Spring Happenings

April 10, 2015.  I’m in the swamp early this morning, an hour before daybreak. At 6:30 AM the “dawn chorus” starts, led off by cardinals, Carolina wrens, and tufted titmice, joined in by two recent arrivals from more southerly climes, the northern parula and yellow-throated warbler. To add to this cosmopolitan mix is a common winter visitor from the north, the white-throated sparrow, with its plaintive “old Sam Peabody-Peabody…..” or “oh sweet Canada-Canada.….” call, depending on your perspective. Something else out this morning is the first mosquito hatch of the spring. They are not that bothersome but get my attention, especially when I sit still for a while.

I’m hoping to hear the gobbler that was calling late in the evening two days ago, but so far hear nothing. I visit my old bird research plot and shortly pick up faint whiffs of odor in the air. The odor becomes more noticeable the closer I get to the plot. Soon I disturb a flock of a dozen or so turkey vultures perched high in the trees and at the same time realize the odor is the decay of flesh. It takes me a while to find it, a well-ripened carcass of a young pig. By the looks of the disturbed ground and leaves and a spot of carcass residue, something has recently dragged the pig remains for about thirty feet.

Black vultures roosting in cypress.

This incident is revealing of how vultures locate their food, a hotly-debated nineteenth-century natural history topic. In the 1820s, John James Audubon conducted one of the first experiments in America to determine how vultures locate their food. Conventional wisdom then, as now, was that they used their sense of smell, but Audubon thought it was done primarily through sight. His research proved the latter, and it was backed up later in the 1830s from tests done in Charleston by the Reverend John Bachman, a friend and collaborator of Audubon. However, there was a problem with their research in that apparently most of the vultures that responded to their experiments were black vultures, which have since been determined to indeed use sight to locate food. The turkey vulture, on the other hand, has been found to have a strong olfactory sense to locate its carrion food. This fact is clearly evident to me this morning as I stand by a smelly pig carcass under a dense, tall tree canopy, a carcass that could only be located by vultures with a sense of smell.

At 8:20 I hear my gobbler calling close and take cover at the base of a large sweetgum, hoping I might get a peek at him. Soon I’m rewarded with the image of a sky-blue dome, the top of his regal head, moving slightly away from me just above the switch cane. I get a full view briefly, about fifty feet away, before he disappears behind some large sweetgums. A few minutes later I hear him gobbling several hundred feet away. I trust he hooks up with some lady friends this morning.

Crayfish are the main link in the Congaree food chain. Photo by John Grego.

I get back on the base leg of the Weston Lake Loop trail and spot a barred owl perched low in a small holly tree on the edge of a slough between the trail and Cedar Creek. Cedar Creek has risen recently to nearly six feet, and the sloughs and backwaters are full of water. The owl looks my way and allows close approach to within fifty feet but then turns back, staring intently down at the edge of the slough. It soon swoops down and grabs a crayfish at water’s edge, then flies up to another low perch where it proceeds to swallow the mudbug in two or three gulps. Its second effort is also successful, but this time the owl remains at the water’s edge while consuming its victim. I watch for a total of thirty minutes, from 9:45 to 10:15, before the owl flies across to the other side of the slough. During this time it made five swoops, was successful three times, and came up empty twice.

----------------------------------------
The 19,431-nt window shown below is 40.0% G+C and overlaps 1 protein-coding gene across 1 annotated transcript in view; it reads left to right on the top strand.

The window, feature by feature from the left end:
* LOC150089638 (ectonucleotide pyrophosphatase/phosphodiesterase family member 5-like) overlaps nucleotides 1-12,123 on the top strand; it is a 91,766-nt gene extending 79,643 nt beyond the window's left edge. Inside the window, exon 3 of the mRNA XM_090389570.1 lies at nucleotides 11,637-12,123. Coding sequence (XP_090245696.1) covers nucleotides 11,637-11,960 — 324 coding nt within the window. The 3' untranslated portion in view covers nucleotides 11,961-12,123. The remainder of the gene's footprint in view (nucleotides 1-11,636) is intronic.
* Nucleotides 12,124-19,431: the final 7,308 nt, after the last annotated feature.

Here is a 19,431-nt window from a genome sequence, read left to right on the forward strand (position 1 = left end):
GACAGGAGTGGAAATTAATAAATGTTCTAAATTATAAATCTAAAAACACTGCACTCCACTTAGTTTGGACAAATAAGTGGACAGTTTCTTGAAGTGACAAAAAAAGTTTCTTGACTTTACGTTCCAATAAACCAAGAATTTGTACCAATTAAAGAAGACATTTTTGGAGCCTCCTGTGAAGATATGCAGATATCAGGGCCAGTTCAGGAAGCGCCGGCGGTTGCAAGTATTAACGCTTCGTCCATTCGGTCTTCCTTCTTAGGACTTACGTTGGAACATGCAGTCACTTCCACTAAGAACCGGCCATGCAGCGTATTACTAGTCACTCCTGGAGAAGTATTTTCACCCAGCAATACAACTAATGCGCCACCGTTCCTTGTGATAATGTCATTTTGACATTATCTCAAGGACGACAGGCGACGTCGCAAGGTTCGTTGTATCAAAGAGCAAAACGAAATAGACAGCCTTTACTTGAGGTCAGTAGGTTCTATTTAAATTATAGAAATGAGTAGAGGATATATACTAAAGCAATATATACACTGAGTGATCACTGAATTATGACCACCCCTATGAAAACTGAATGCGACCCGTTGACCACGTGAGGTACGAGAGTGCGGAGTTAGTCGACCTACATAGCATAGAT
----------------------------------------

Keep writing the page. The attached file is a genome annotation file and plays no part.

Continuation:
I cross the Cedar Creek bridge and turn south onto the Oak Ridge trail, then walk southeast to a large, flat ridge west of Persimmon Pond. This ridge is dominated by even-aged sweetgum with a scattering of large pines, medium-sized cherrybark oak, and a few beech. It was probably cleared or partially cleared in antebellum times, perhaps for pasturage or a cowpen. It is bordered on the southern end by a long, narrow tupelo pond that I call Skinny Pond. As I walk along the east side of the beautiful blackwater pond I find on the edge an otter “latrine,” basically a community or family pooping ground used by several otters over a period of time. The otter poop ranges from very fresh to old and has a reddish color. Based upon my examination, the otters are eating nothing but crayfish as I find not a single fish scale in the remains. And the crayfish would explain the red color.

 

Switch cane in seed – a rare sight at Congaree.

Near the intersection of Oak Ridge and Kingsnake Trail I make an exciting find when I spot a small clump of switch cane with seed heads, something I’ve only seen once before in the Congaree. Switch cane, like most members of the bamboo family, only rarely produces seeds. The dense cane patches found in the Congaree are mostly clonal in nature, created asexually through spreading, underground rhizomes. The widespread abundance of switch cane in the Congaree indicates this is a successful method to colonize new ground.

On my way back, as I approach the bridge over Dry Branch, I finally record my first prothonotary warbler of the year, a male singing away at 2:00 in the afternoon between Dry Branch and Weston Lake. I spend a few minutes in vain looking for the songster, who is perched in the shadows about twenty feet up in some saplings. The next day I do see two males sparring with one another over territory in the muck swamp.